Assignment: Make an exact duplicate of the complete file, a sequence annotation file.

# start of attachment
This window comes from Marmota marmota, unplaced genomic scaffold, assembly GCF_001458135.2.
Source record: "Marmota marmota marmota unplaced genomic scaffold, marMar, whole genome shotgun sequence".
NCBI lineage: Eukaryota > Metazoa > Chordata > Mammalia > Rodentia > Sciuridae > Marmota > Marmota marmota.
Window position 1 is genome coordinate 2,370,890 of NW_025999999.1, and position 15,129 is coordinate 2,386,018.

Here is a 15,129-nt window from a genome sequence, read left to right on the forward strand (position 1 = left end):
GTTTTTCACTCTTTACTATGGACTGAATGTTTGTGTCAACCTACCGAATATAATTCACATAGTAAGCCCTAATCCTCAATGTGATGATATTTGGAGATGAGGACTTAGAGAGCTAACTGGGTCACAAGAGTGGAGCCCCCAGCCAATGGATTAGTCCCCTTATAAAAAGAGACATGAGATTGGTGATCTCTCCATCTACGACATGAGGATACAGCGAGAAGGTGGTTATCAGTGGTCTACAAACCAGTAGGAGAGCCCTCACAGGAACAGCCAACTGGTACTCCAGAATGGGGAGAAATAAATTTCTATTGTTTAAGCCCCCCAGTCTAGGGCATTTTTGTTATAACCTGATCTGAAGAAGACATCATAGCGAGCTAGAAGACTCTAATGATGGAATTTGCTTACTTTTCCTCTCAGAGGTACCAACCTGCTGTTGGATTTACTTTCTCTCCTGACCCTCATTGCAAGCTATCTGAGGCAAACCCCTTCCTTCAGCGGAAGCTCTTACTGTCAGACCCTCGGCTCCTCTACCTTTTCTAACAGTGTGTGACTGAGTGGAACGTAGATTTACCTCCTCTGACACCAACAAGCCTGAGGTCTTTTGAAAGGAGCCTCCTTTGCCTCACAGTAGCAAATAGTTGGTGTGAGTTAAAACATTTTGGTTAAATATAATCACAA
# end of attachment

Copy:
This window comes from Marmota marmota, unplaced genomic scaffold, assembly GCF_001458135.2.
Source record: "Marmota marmota marmota unplaced genomic scaffold, marMar, whole genome shotgun sequence".
NCBI lineage: Eukaryota > Metazoa > Chordata > Mammalia > Rodentia > Sciuridae > Marmota > Marmota marmota.
Window position 1 is genome coordinate 2,370,890 of NW_025999999.1, and position 15,129 is coordinate 2,386,018.

Here is a 15,129-nt window from a genome sequence, read left to right on the forward strand (position 1 = left end):
GTTTTTCACTCTTTACTATGGACTGAATGTTTGTGTCAACCTACCGAATATAATTCACATAGTAAGCCCTAATCCTCAATGTGATGATATTTGGAGATGAGGACTTAGAGAGCTAACTGGGTCACAAGAGTGGAGCCCCCAGCCAATGGATTAGTCCCCTTATAAAAAGAGACATGAGATTGGTGATCTCTCCATCTACGACATGAGGATACAGCGAGAAGGTGGTTATCAGTGGTCTACAAACCAGTAGGAGAGCCCTCACAGGAACAGCCAACTGGTACTCCAGAATGGGGAGAAATAAATTTCTATTGTTTAAGCCCCCCAGTCTAGGGCATTTTTGTTATAACCTGATCTGAAGAAGACATCATAGCGAGCTAGAAGACTCTAATGATGGAATTTGCTTACTTTTCCTCTCAGAGGTACCAACCTGCTGTTGGATTTACTTTCTCTCCTGACCCTCATTGCAAGCTATCTGAGGCAAACCCCTTCCTTCAGCGGAAGCTCTTACTGTCAGACCCTCGGCTCCTCTACCTTTTCTAACAGTGTGTGACTGAGTGGAACGTAGATTTACCTCCTCTGACACCAACAAGCCTGAGGTCTTTTGAAAGGAGCCTCCTTTGCCTCACAGTAGCAAATAGTTGGTGTGAGTTAAAACATTTTGGTTAAATATAATCACAA